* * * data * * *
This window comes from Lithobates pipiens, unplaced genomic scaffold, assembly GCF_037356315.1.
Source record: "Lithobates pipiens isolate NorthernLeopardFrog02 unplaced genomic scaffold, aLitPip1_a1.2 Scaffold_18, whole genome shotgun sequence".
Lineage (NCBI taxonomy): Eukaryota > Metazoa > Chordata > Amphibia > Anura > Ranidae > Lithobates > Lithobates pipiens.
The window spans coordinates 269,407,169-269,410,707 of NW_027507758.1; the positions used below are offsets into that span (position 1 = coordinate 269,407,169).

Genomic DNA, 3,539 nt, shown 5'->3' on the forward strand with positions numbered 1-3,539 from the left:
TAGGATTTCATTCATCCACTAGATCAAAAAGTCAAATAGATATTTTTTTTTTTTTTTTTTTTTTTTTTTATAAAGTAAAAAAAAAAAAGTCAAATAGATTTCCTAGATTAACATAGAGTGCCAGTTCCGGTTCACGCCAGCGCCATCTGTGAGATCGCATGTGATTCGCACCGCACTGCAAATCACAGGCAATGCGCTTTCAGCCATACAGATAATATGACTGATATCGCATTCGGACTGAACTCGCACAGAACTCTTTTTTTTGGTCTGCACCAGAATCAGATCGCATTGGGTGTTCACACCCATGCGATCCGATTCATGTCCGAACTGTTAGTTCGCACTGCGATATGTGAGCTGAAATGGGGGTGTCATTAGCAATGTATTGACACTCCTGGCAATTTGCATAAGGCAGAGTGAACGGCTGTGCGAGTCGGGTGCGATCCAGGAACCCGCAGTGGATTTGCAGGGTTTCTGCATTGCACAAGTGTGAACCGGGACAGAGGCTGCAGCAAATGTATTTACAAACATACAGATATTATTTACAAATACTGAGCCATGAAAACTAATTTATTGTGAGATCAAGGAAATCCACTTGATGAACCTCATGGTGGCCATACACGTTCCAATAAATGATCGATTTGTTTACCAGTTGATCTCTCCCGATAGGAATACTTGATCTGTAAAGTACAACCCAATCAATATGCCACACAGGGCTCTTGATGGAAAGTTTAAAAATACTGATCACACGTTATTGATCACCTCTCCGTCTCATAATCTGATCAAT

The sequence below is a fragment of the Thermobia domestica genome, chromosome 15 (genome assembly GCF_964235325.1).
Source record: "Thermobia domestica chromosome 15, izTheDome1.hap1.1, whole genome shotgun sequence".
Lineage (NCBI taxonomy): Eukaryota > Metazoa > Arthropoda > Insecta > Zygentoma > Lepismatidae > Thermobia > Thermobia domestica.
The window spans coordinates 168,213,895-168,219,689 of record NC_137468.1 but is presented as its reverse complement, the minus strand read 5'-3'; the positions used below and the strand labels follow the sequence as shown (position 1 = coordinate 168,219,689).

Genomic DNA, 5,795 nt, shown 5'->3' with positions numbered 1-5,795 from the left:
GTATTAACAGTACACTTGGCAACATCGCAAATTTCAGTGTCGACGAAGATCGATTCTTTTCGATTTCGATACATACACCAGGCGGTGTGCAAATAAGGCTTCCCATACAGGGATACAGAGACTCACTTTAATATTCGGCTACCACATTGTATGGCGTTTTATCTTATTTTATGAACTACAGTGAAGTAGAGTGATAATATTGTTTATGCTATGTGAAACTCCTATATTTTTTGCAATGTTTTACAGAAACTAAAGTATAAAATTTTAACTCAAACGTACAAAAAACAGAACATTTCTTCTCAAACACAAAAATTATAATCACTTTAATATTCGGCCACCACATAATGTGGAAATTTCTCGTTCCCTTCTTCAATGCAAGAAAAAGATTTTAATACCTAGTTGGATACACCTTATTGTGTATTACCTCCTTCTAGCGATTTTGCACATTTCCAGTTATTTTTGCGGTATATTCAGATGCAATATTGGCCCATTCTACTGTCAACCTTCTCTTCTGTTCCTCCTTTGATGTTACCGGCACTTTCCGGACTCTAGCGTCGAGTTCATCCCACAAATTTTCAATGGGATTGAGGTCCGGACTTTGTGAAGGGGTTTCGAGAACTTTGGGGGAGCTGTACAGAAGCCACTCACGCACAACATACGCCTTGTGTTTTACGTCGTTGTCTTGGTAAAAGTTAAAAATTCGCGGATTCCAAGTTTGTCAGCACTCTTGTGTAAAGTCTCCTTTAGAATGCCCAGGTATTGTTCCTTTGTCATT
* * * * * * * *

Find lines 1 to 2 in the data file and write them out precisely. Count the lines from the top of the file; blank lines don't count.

This window comes from Lithobates pipiens, unplaced genomic scaffold, assembly GCF_037356315.1.
Source record: "Lithobates pipiens isolate NorthernLeopardFrog02 unplaced genomic scaffold, aLitPip1_a1.2 Scaffold_18, whole genome shotgun sequence".